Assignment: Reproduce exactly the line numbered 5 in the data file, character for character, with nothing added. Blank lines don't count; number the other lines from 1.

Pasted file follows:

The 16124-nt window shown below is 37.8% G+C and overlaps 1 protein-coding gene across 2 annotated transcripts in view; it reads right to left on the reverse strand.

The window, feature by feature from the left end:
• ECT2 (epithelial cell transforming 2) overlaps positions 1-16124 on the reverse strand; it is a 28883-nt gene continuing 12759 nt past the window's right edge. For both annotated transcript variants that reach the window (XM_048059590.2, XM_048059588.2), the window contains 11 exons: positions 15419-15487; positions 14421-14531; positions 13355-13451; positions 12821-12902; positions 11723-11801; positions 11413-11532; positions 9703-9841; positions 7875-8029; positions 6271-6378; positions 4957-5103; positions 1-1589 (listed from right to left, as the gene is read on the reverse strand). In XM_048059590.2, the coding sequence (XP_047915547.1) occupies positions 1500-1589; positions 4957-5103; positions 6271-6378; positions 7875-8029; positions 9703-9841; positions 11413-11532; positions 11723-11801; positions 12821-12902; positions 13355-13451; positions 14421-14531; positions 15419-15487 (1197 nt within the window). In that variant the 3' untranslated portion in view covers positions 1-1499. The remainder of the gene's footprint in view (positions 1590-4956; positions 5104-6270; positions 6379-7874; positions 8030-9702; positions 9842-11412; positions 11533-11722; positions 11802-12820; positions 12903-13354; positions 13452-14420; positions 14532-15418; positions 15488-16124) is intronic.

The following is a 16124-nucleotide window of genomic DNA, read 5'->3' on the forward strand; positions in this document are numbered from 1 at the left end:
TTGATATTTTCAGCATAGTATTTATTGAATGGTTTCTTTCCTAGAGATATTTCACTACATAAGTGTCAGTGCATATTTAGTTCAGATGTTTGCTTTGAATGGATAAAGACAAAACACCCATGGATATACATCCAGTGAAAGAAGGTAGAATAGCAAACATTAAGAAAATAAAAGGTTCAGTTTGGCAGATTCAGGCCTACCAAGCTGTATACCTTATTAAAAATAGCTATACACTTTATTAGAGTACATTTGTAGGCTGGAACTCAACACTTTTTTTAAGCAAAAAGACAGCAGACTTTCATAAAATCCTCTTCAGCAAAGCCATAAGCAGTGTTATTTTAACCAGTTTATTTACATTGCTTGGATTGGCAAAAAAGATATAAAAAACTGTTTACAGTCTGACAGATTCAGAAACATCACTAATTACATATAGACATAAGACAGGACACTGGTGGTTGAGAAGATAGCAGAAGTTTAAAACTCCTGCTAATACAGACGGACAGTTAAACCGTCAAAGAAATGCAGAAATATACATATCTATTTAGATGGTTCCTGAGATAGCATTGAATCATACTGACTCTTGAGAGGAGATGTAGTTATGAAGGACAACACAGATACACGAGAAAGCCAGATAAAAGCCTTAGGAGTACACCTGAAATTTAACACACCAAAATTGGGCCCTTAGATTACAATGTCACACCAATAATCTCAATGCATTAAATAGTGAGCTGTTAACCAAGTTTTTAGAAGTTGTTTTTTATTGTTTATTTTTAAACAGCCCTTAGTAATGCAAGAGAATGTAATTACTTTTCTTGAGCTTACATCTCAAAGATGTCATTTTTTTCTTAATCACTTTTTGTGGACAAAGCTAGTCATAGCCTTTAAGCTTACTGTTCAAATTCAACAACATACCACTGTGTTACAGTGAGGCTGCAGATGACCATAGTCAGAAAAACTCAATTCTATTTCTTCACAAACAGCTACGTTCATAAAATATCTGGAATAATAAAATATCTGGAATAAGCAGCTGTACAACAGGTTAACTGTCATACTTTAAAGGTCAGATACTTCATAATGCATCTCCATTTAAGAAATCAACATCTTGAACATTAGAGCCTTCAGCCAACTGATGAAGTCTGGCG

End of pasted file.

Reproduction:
TTGATATTTTCAGCATAGTATTTATTGAATGGTTTCTTTCCTAGAGATATTTCACTACATAAGTGTCAGTGCATATTTAGTTCAGATGTTTGCTTTGAATGGATAAAGACAAAACACCCATGGATATACATCCAGTGAAAGAAGGTAGAATAGCAAACATTAAGAAAATAAAAGGTTCAGTTTGGCAGATTCAGGCCTACCAAGCTGTATACCTTATTAAAAATAGCTATACACTTTATTAGAGTACATTTGTAGGCTGGAACTCAACACTTTTTTTAAGCAAAAAGACAGCAGACTTTCATAAAATCCTCTTCAGCAAAGCCATAAGCAGTGTTATTTTAACCAGTTTATTTACATTGCTTGGATTGGCAAAAAAGATATAAAAAACTGTTTACAGTCTGACAGATTCAGAAACATCACTAATTACATATAGACATAAGACAGGACACTGGTGGTTGAGAAGATAGCAGAAGTTTAAAACTCCTGCTAATACAGACGGACAGTTAAACCGTCAAAGAAATGCAGAAATATACATATCTATTTAGATGGTTCCTGAGATAGCATTGAATCATACTGACTCTTGAGAGGAGATGTAGTTATGAAGGACAACACAGATACACGAGAAAGCCAGATAAAAGCCTTAGGAGTACACCTGAAATTTAACACACCAAAATTGGGCCCTTAGATTACAATGTCACACCAATAATCTCAATGCATTAAATAGTGAGCTGTTAACCAAGTTTTTAGAAGTTGTTTTTTATTGTTTATTTTTAAACAGCCCTTAGTAATGCAAGAGAATGTAATTACTTTTCTTGAGCTTACATCTCAAAGATGTCATTTTTTTCTTAATCACTTTTTGTGGACAAAGCTAGTCATAGCCTTTAAGCTTACTGTTCAAATTCAACAACATACCACTGTGTTACAGTGAGGCTGCAGATGACCATAGTCAGAAAAACTCAATTCTATTTCTTCACAAACAGCTACGTTCATAAAATATCTGGAATAATAAAATATCTGGAATAAGCAGCTGTACAACAGGTTAACTGTCATACTTTAAAGGTCAGATACTTCATAATGCATCTCCATTTAAGAAATCAACATCTTGAACATTAGAGCCTTCAGCCAACTGATGAAGTCTGGCG